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Tambellini has plenty of work left to do with young Oilers

Edmonton Oilers GM Steve Tambellini smiles during the NHL Draft Lottery announcement in Toronto Tuesday, April 13, 2010. The Oilers were awarded the top pick in the 2010 NHL Entry Draft.

Darren Calabrese/THE CANADIAN PRESS

Steve Tambellini may have a new contract extension as general manager of the Edmonton Oilers, but that doesn't mean he has a lot of time to accelerate the team's on-going rebuild. The Oilers' announced Wednesday they had extended Tambellini's contract but didn't say for how long. Even the team's statement, issued by president of hockey operations Kevin Lowe, seemed carefully worded when it came to Tambellini's work thus far.

"Three years ago we asked Steve to do begin a rebuild that we all know hasn't been easy," Lowe said. "However, Oiler fans can take some consolation in the fact Steve and his staff have acquired some amazing talent which will most definitely be the cornerstone to future sustained success for the Edmonton Oilers."

Whether Tambellini will be around to see that future success is open to much debate. Via social media, hockey fans wondered what Tambellini has done as GM other than dump head coach Tom Renney and draft Jordan Eberle along with a pair of No. 1 picks, forwards Taylor Hall and Ryan Nugent-Hopkins. (The Oilers hold the No. 1 pick overall for the third year in a row by virtue of winning the 2012 draft lottery.)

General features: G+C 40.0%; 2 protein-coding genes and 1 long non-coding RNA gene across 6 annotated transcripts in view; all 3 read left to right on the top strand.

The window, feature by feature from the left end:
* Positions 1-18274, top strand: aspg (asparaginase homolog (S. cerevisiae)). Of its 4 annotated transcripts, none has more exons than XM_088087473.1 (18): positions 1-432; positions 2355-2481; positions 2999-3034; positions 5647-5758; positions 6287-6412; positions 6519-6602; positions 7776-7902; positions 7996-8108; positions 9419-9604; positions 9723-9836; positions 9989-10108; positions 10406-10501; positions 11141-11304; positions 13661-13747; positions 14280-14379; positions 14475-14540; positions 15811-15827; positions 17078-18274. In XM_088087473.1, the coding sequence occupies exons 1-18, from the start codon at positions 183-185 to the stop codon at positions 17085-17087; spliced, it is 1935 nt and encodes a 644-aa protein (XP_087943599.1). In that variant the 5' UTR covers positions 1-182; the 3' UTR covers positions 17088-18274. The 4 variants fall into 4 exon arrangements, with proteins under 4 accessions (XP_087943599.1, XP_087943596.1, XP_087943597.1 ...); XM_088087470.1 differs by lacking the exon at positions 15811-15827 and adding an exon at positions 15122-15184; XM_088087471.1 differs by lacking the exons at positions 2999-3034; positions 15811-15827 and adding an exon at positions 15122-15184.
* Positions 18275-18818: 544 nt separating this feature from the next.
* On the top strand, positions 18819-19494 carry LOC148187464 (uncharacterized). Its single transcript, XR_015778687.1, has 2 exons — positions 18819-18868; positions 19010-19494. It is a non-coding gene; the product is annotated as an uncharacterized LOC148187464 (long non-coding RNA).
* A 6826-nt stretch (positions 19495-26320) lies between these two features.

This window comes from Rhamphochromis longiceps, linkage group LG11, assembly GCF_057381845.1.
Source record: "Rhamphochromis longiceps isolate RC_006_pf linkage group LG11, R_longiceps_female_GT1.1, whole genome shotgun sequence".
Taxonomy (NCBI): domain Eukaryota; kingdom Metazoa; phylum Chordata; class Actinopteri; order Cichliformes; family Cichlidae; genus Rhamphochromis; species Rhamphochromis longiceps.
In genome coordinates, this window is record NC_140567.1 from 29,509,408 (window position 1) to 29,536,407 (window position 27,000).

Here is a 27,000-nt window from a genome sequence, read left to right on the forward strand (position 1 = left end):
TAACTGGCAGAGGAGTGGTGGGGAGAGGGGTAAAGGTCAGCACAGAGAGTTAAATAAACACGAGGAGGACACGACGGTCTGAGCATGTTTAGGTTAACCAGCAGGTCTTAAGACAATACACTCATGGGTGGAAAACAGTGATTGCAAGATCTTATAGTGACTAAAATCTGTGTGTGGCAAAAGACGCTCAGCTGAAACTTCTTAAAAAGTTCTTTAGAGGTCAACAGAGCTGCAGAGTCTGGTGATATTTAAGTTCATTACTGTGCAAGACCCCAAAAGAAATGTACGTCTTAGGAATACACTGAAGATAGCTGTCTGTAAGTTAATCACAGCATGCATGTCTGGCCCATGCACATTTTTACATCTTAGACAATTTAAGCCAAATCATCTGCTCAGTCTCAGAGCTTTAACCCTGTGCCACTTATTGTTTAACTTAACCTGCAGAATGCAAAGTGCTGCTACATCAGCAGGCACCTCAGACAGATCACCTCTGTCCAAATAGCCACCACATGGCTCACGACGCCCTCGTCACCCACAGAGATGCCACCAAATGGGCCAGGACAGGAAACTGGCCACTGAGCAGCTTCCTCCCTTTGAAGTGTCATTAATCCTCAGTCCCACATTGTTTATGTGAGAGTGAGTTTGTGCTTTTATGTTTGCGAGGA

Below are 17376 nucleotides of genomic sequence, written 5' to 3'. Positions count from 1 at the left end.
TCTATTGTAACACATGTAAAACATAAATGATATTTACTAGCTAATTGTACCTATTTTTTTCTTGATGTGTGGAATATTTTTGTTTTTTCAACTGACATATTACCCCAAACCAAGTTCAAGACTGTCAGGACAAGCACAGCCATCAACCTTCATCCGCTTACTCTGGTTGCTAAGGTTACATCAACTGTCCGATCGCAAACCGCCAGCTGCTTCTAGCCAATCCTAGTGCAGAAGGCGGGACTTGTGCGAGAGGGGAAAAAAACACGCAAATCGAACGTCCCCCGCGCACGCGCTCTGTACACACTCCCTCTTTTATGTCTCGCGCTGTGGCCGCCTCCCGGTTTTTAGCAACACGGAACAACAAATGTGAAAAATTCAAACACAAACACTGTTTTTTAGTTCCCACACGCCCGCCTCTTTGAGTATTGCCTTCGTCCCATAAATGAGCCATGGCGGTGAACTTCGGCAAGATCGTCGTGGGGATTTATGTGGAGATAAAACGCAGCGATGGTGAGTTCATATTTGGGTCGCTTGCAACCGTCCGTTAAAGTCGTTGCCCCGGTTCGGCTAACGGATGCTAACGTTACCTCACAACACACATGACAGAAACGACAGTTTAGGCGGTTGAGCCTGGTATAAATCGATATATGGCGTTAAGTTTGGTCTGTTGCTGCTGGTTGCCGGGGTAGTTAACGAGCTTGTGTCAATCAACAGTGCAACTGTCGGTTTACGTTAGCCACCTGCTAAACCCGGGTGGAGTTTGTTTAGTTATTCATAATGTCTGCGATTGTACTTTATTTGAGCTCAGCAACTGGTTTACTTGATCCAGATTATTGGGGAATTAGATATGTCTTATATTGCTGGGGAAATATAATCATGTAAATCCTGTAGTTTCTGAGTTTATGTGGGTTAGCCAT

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Renney did not have his contract renewed after discussing his plans for the Oilers and how to lift them beyond 29th place in the NHL. Tambellini's comments on letting Renney go centred on everyone in the organization trying to be better – "better as a management staff, a coaching staff and players. We want to make sure we're putting ourselves in a position where we are competing for a playoff spot."

With a new coach to be hired – former Calgary Flames' head man Brent Sutter remains a possibility – all the attention now shifts to Tambellini and his handiwork. He needs to be productive and quickly. The clock is ticking, and even a new contract extension won't be enough to save him if he fails to deliver something better.

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About the Author
Sports writer

Allan Maki is a national news reporter and sports writer based in Calgary. He joined the Globe and Mail in 1997 with an extensive sports background having covered Stanley Cup finals, the Grey Cup, Summer and Winter Olympics, the 1980 Miracle on Ice, the 1989 Super Bowl riot and the 1989 earthquake World Series. More

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